clock menu more-arrow no yes mobile

Filed under:

Fish Cap: Miami Marlins 6, Tampa Bay Rays 7

Kevin Slowey versus Jeremy Hellickson would prove not to be a pitchers duel. But the Marlins found themselves in a back and forth battle against their cross-state rival.

Al Messerschmidt

The Marlins entered the inconveniently located Tropicana Field on Tuesday night expecting the usual. Kevin Slowey was to face Jeremy Hellickson and Juan Pierre was to DH for the Fish, because apparently Juan Pierre is someone you would designate as a hitter. He was batting leadoff for Miami, and in his first at bat he fouled out to left field, but alas! He would not prevent the Marlins from scoring first.

Which they did. Marcell Ozuna started off the 2nd inning with a double and after a Chris Coghlan strikeout, Justin Ruggiano provided the first strike against Jeremy Hellickson in the form of a groundball RBI single. Then in the 3rd inning a Derek Dietrich triple brought home a run and after a Marcell Ozuna walk, Chris Coghlan brought both of the runners home with a triple of his own. The Marlins led 4-0 headed to the bottom of the third. The Marlins were putting up a fight.

In that bottom of the third, Kevin slowey would give up two runs to the Tampa Bay bats after three consecutive singles to start the frame and load the bases, a Sac Fly and a double would do the damage. The Marlin lead had been halved, and in the 4th two doubles by Desmond Jennings and (Former Marlin?) Yunel Escobar made that lead just 4-3.

But all was not lost, in the top of the sixth Chris Coghlan got his second hit of the night and his first homer of the season. It was the third time in four games that Coghlan had multiple hits, but just the sixth time on the year he had achieved such a feat. However, this extended lead did not last long and before the bottom of the sixth the Marlins led 5-3 but by the end of it things would be tied at 5-all. If you're looking for explanation, a double by Jose Lobaton with two men on was what scored the runs. If you are not looking for explanation, then the last two sentences were a waste.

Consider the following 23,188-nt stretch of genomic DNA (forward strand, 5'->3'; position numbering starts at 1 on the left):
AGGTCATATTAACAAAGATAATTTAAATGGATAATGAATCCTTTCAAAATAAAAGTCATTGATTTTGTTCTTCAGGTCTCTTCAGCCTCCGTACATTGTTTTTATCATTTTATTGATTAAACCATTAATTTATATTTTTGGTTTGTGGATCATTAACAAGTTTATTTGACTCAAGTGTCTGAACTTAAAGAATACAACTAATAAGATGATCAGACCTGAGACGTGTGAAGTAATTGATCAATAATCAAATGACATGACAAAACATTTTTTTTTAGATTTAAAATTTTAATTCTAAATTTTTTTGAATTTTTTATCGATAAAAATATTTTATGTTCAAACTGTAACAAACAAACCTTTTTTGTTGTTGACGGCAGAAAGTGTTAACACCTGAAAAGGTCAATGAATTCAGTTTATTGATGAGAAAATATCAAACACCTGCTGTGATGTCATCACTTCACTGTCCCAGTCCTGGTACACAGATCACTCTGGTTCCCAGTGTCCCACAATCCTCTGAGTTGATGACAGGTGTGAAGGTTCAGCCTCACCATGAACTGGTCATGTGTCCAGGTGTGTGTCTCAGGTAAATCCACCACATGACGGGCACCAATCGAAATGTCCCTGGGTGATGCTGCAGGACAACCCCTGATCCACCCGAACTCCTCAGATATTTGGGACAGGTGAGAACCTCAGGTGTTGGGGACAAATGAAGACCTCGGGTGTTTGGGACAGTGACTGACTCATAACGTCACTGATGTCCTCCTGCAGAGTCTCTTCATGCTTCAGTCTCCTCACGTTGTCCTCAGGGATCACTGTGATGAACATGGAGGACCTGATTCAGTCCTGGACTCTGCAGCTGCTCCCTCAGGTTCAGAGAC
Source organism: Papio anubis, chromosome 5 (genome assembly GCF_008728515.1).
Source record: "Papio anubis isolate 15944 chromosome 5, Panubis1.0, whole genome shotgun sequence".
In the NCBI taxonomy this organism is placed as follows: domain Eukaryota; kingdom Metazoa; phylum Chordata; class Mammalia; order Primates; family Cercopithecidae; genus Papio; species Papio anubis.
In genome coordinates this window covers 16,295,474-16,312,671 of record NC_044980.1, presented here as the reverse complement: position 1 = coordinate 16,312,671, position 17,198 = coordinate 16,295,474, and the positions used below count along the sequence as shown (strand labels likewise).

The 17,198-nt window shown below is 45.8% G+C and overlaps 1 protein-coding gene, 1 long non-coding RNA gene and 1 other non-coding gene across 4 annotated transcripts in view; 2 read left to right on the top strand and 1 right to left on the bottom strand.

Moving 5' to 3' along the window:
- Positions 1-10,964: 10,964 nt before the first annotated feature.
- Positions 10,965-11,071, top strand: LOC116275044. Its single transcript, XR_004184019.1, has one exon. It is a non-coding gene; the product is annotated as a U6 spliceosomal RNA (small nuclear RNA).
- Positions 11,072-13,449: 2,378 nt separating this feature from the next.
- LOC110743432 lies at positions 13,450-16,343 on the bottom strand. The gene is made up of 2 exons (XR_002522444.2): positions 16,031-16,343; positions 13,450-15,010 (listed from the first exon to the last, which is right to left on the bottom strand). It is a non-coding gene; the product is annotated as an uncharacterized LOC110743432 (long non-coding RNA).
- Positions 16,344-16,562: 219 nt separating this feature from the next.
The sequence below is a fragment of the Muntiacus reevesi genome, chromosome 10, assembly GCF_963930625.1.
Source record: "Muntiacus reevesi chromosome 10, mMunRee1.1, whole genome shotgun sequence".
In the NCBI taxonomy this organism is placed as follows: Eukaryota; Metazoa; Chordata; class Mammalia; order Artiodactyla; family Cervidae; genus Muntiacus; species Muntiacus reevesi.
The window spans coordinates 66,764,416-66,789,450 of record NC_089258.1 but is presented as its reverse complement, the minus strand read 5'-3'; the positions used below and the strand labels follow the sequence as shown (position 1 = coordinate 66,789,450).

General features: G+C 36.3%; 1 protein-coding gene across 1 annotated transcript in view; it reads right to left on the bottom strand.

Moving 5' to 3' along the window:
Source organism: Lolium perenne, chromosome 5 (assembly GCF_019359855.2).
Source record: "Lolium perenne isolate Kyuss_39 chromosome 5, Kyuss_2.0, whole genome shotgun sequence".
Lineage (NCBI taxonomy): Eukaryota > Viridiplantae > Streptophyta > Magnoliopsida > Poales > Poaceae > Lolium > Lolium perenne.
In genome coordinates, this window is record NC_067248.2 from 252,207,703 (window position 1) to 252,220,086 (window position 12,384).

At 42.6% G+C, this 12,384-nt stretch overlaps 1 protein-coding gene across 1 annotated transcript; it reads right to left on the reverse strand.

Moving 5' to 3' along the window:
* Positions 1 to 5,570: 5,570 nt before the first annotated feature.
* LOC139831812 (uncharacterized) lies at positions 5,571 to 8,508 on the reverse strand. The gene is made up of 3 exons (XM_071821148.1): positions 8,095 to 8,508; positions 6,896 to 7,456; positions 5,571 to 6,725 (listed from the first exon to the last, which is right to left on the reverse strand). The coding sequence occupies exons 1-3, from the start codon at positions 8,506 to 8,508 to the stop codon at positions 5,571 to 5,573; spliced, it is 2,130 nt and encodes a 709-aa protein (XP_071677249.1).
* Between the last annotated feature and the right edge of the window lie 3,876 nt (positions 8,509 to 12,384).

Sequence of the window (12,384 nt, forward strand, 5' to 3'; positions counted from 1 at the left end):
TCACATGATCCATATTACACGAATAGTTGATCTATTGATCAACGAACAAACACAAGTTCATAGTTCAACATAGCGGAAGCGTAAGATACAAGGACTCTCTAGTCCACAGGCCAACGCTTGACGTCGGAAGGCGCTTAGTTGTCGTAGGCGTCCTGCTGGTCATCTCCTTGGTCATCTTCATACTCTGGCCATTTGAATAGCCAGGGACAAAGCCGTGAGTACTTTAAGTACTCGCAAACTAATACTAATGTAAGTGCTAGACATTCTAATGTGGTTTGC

After the sixth it was a new game. Both starters were pulled after 5.1 innings and in the 8th the Marlins were to face Joel Peralta and after a single, a "productive" groundout to third, a wild pitch and a single by Gregg Dobbs, the Marlins had taken the lead.

Unfortunately, the lead would not hold after Mike Dunn allowed three singles in the bottom half of the inning that scored one run. Again, tying the game. But Dunn was not out of danger, he still had two men on and needed one more out. An intentional walk to Ben Zobrist set up a bases loaded situation of Ryan Roberts, and he successfully grounded out. Now Dunn was out of danger.

On to the bottom of the ninth, Dunn was still on the mound and the game was still tied at 6-6. Dunn started the inning with two singles, then two outs, then was pulled from the game. Dunn ended his night with five outs recorded and five hits allowed, while I have confidence he can find a better deal than a one-for-one, that is nonetheless the price he agreed to pay. With Dunn out, Mike Redmond called upon Chad Qualls to face Desmond Jennings with two men on...and he gave up the walk-off single.

The final score was 7-6, the Marlins were one out away from sending the game to extras. Desmond Jennings finished the night with an absurd .562 WPA. Importantly, the Marlins had put up a fight. This was the type of back and forth game that could have gone either way, but tonight things went just normally. The Marlins got the "L" and no one was horribly surprised.

Source: FanGraphs